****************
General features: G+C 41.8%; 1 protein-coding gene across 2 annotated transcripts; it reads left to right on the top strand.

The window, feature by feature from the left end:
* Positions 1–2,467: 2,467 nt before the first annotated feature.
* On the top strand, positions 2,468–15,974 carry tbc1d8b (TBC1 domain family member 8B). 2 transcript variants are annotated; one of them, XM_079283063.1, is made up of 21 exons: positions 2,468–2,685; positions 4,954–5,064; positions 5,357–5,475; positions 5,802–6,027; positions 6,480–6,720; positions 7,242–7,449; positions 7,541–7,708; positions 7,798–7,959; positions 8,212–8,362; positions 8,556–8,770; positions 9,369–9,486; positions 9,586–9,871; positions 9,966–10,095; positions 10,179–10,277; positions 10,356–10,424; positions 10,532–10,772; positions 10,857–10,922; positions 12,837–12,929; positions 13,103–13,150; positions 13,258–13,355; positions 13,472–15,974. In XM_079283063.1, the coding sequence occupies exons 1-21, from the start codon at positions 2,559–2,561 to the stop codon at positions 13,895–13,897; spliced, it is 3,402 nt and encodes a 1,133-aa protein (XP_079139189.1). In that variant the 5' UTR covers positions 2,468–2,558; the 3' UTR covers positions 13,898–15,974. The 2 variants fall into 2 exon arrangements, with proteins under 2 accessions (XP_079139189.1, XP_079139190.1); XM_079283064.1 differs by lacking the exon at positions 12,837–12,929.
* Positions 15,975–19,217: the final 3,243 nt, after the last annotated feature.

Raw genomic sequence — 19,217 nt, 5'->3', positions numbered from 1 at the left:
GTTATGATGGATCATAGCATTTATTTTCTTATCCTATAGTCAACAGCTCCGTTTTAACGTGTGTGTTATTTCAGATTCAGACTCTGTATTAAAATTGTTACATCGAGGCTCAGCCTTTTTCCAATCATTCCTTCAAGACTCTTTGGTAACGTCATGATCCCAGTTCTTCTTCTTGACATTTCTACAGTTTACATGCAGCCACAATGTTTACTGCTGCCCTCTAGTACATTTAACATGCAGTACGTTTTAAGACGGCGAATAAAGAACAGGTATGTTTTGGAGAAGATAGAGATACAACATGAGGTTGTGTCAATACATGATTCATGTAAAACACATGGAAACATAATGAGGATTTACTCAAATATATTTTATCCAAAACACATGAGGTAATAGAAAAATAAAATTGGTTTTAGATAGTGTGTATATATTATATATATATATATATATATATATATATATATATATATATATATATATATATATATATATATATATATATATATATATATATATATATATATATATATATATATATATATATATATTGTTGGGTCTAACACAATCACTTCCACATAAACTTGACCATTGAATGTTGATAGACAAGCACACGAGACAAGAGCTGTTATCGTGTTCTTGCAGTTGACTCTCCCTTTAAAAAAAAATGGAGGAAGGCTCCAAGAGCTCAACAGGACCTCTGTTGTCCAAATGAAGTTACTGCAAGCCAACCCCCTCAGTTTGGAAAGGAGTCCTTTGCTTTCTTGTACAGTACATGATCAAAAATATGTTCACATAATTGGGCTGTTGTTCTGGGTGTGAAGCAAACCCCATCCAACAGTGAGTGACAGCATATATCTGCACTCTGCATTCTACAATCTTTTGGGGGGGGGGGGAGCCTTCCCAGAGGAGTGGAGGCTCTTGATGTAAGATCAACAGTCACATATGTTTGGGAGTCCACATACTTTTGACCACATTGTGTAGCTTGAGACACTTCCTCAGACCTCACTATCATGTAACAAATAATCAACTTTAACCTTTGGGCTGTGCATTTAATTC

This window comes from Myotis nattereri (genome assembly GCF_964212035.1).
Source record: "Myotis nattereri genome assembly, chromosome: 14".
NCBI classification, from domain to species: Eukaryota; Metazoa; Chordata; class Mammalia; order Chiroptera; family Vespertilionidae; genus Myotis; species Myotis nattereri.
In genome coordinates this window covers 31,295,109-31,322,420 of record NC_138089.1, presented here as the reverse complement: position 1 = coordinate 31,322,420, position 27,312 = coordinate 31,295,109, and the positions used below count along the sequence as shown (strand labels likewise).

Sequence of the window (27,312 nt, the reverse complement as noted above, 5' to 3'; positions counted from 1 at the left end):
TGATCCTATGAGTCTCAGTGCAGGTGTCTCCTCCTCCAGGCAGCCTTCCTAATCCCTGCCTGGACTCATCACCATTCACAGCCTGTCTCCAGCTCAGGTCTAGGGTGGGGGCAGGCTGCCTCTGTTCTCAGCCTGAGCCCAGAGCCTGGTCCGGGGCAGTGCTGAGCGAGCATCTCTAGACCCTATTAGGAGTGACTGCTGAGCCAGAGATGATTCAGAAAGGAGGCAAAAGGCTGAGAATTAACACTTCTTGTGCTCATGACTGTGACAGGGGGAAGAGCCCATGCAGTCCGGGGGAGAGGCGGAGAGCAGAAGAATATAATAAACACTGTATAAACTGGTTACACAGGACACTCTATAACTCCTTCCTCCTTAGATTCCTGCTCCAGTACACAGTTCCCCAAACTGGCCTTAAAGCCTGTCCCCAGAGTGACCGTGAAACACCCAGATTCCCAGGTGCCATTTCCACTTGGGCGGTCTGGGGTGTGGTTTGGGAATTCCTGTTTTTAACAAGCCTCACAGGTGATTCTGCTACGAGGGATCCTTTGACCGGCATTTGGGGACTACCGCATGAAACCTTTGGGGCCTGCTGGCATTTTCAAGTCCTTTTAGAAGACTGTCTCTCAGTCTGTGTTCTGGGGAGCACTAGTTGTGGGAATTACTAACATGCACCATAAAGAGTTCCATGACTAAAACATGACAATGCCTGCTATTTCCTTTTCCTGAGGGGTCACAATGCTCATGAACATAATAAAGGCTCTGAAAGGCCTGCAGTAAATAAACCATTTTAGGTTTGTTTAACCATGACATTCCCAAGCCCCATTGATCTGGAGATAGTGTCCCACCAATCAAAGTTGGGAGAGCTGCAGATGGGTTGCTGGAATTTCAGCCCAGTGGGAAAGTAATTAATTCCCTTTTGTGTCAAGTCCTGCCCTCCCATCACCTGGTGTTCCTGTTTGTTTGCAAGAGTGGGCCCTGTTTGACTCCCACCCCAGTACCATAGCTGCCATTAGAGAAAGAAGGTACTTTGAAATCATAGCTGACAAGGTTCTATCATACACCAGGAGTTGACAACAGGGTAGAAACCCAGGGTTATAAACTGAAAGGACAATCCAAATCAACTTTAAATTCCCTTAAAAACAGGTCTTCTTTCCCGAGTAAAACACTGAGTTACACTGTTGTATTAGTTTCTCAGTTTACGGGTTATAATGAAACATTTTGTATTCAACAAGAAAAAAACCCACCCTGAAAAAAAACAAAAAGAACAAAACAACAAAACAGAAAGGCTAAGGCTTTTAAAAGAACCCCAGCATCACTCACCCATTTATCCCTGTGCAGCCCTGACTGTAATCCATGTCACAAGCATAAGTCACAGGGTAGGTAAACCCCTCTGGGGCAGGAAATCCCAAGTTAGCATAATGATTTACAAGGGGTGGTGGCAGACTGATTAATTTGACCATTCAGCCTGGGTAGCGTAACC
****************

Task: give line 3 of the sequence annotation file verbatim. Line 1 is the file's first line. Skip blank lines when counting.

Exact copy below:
* Positions 1–2,467: 2,467 nt before the first annotated feature.